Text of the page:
Yesterday, I set off on a walk that seemed from my map to be short. Just a loop up around a road and down to a lake. Unfortunately, the map was not to scale. So it was a three-hour round journey for me, and in coldish weather. Minus 7 Celsius, with windchill taking that down a few degrees more. Bright sunshine, which added windburn to the mix. But – a few good things came of it too.
I’m sure I’ve heard it said more than once that walking is a kind of narrative. A step, a word, a turn in the road, a paragraph. So for that reason, my walk alone was good. I had the silence around me. Space, and a sense of linear motion to order my thoughts. Such as they can be ordered while overwhelmed by everything there is to take in here.
I should add again, this is all by the side of the road. I wasn’t about to get lost anywhere. Nothing but tiredness and the chill were a problem. I suppose I keep being afflicted with restlessness because I know there is all of this out here, and that later, when I’ve returned home, I’ll have to rely on photographs to flesh out my memory. I’m trying to decide what I’ll do today – dive into writing, or watch an interview with an elderly woman who was a homesteader in the backcountry, or go out to the Cave and Basin, where I went with some others before.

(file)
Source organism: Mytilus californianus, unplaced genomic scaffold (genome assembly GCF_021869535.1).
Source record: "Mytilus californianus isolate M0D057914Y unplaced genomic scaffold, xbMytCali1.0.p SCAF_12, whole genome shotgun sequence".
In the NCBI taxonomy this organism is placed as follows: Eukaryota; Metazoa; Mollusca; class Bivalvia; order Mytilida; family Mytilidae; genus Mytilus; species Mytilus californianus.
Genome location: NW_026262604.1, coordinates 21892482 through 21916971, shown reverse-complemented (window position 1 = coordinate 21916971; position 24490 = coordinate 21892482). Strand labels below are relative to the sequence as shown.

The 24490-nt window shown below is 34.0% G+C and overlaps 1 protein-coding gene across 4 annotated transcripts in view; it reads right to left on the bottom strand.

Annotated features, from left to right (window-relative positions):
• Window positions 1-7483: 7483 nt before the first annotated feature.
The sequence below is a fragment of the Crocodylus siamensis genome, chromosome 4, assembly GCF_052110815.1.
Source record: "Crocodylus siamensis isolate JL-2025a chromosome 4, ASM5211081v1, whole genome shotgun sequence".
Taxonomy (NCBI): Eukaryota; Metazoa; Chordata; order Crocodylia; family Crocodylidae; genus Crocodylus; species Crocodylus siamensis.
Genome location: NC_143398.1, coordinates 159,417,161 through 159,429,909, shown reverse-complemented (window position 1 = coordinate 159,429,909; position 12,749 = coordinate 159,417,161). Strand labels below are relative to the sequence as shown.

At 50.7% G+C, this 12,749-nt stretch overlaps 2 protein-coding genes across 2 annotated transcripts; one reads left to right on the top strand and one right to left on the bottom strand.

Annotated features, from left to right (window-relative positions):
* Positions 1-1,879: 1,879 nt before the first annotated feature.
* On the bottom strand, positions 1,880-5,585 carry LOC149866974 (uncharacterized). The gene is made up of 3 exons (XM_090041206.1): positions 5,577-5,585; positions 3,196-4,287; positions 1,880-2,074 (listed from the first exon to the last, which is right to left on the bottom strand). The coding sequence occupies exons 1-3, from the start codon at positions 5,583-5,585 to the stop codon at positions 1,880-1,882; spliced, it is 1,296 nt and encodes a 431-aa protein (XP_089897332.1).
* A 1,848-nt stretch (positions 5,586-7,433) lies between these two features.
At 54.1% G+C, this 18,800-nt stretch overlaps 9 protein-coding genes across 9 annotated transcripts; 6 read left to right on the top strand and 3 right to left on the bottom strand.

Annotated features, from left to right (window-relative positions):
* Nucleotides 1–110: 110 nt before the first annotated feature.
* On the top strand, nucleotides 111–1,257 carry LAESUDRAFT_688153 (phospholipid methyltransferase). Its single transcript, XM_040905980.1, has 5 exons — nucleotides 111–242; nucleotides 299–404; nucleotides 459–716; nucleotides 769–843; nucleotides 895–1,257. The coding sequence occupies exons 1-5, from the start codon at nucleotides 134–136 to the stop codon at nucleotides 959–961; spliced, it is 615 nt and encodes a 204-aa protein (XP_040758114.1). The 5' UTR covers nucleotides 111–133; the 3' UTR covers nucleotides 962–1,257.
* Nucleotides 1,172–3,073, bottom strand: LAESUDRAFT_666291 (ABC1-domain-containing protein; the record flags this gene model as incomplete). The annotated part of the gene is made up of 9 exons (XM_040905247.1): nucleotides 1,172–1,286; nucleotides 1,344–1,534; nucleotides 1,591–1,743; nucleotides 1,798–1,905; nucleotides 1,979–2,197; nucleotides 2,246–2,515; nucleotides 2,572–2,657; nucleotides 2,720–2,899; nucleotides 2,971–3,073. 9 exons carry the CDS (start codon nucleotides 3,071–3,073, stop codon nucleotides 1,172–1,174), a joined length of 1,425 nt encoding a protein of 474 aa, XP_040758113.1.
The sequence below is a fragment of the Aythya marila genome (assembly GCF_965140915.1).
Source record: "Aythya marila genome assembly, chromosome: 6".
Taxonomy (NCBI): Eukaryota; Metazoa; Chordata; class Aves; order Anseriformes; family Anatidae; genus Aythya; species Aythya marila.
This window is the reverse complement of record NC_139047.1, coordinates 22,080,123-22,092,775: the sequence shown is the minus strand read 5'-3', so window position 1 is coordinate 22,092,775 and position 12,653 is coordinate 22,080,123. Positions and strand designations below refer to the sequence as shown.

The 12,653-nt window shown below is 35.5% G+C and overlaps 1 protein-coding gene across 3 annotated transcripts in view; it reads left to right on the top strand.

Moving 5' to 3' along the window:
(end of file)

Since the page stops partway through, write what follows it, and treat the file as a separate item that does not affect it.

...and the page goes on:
What will I be able to make from this? What can I do with this landscape, the culture of the Rockies? Feel a little bit thin in comparison, right now. And in need of a better, more simple method of absorbing everything. Or just settling on one method – documentary-watching, sitting still in the archives, or really committing to a trail – and seeing it through. But I can’t – dazzled, inadequate.
I have to allow myself the time, but time is a snowflake or a leaf blowing away. Perhaps I’ve decided. Another walk. Because a walk is a story that a place can tell me, and that I in befuddlement, might be able to understand a little more, another day.